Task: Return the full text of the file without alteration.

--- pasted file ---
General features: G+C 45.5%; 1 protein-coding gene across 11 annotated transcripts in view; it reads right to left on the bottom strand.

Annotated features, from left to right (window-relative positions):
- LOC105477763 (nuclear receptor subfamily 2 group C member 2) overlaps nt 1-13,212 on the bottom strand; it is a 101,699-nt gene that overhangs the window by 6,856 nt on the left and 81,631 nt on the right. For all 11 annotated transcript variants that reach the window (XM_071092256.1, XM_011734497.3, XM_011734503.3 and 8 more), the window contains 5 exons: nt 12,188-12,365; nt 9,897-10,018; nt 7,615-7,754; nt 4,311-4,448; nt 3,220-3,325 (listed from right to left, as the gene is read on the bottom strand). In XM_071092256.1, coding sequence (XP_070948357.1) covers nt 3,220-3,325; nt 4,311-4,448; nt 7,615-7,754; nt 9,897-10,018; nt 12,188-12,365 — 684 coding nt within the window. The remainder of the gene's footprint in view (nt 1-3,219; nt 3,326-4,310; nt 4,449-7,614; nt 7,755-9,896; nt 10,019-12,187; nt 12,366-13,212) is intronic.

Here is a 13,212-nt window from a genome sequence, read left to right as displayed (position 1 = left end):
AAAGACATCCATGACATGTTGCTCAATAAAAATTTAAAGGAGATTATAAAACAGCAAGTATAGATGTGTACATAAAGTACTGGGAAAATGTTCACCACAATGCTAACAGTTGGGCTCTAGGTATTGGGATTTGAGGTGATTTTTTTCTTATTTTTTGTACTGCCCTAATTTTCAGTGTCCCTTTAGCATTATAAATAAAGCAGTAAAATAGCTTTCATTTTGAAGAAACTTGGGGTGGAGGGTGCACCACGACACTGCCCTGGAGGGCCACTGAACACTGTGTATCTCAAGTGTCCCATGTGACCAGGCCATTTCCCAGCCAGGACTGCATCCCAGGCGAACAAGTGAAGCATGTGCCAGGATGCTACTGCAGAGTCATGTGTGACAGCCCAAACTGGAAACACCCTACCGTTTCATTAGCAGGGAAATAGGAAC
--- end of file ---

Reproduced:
General features: G+C 45.5%; 1 protein-coding gene across 11 annotated transcripts in view; it reads right to left on the bottom strand.

Annotated features, from left to right (window-relative positions):
- LOC105477763 (nuclear receptor subfamily 2 group C member 2) overlaps nt 1-13,212 on the bottom strand; it is a 101,699-nt gene that overhangs the window by 6,856 nt on the left and 81,631 nt on the right. For all 11 annotated transcript variants that reach the window (XM_071092256.1, XM_011734497.3, XM_011734503.3 and 8 more), the window contains 5 exons: nt 12,188-12,365; nt 9,897-10,018; nt 7,615-7,754; nt 4,311-4,448; nt 3,220-3,325 (listed from right to left, as the gene is read on the bottom strand). In XM_071092256.1, coding sequence (XP_070948357.1) covers nt 3,220-3,325; nt 4,311-4,448; nt 7,615-7,754; nt 9,897-10,018; nt 12,188-12,365 — 684 coding nt within the window. The remainder of the gene's footprint in view (nt 1-3,219; nt 3,326-4,310; nt 4,449-7,614; nt 7,755-9,896; nt 10,019-12,187; nt 12,366-13,212) is intronic.

Here is a 13,212-nt window from a genome sequence, read left to right as displayed (position 1 = left end):
AAAGACATCCATGACATGTTGCTCAATAAAAATTTAAAGGAGATTATAAAACAGCAAGTATAGATGTGTACATAAAGTACTGGGAAAATGTTCACCACAATGCTAACAGTTGGGCTCTAGGTATTGGGATTTGAGGTGATTTTTTTCTTATTTTTTGTACTGCCCTAATTTTCAGTGTCCCTTTAGCATTATAAATAAAGCAGTAAAATAGCTTTCATTTTGAAGAAACTTGGGGTGGAGGGTGCACCACGACACTGCCCTGGAGGGCCACTGAACACTGTGTATCTCAAGTGTCCCATGTGACCAGGCCATTTCCCAGCCAGGACTGCATCCCAGGCGAACAAGTGAAGCATGTGCCAGGATGCTACTGCAGAGTCATGTGTGACAGCCCAAACTGGAAACACCCTACCGTTTCATTAGCAGGGAAATAGGAAC